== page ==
It’s working well so far. It is slower going than typing a first draft though, but it isn’t like I’m on a time crunch or anything. I wouldn’t have time to type it up until after the semester is over anyway, so we’ll see how far along I am by then. Honestly, it’s kind of fun. I feel like a writer of old. I’m using a regular pen, but it would be kind of neat to use a quill and ink. I’d probably spill it all over myself though. After I hit publish on this post, I’m going to lay down on some ice packs and try to knock out a few pages. Athletes must play with pain, and writers sometimes have to write with pain.

Until next time, happy reading and happy writing friends.

L.H.

Loving Your Neighbor’s Wife: Or Lessons From Russian Lit

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Dear Readers,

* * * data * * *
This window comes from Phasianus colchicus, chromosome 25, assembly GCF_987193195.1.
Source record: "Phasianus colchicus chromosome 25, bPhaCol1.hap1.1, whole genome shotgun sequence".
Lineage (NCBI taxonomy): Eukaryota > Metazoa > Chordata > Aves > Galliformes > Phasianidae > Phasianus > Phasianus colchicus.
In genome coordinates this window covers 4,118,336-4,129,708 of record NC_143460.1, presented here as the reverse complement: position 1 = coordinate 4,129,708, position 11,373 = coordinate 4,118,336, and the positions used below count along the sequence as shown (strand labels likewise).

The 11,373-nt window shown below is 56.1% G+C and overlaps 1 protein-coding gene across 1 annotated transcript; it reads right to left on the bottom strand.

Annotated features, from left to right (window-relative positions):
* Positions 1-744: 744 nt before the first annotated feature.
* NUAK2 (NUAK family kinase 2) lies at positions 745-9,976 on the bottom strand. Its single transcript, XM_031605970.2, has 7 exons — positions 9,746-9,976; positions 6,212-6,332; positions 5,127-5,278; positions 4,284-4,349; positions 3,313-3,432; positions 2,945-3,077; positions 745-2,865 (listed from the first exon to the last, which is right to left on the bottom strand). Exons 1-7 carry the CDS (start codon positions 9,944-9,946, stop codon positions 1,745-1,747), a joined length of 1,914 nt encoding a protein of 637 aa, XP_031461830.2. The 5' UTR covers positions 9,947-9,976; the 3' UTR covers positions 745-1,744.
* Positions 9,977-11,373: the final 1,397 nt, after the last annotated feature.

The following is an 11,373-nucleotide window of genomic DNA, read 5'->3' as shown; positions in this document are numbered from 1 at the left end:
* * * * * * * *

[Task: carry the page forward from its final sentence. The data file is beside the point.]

I just finished reading The Anna Karenina Fix: Life Lessons From Russian Literature. Okay, to be totally honest, I didn’t actually “read” it, I listened to the audio book. (Still counts!) The premise of the book is what caught my eye. A book that sets out to teach life lessons based on Russian literature…..what’s not to like? No one captures the human condition quite like Russian authors. As an Irishman, a people well known for our sense of tragedy, I must admit that the Russians do it even better. But I digress.

The author, Viv Groskop, studied the Russian language and literature in college and spent a year living in Russia in the early 90s. Each chapter of her book discusses a different Russian classic (and it’s author), and boils it down to its essential premise. She illustrates the life lesson with stories from her own experience in Russia. The reader (or listener) can easily apply said lesson to their own life. Such as, don’t jump in front of a train. (Anna Karenina)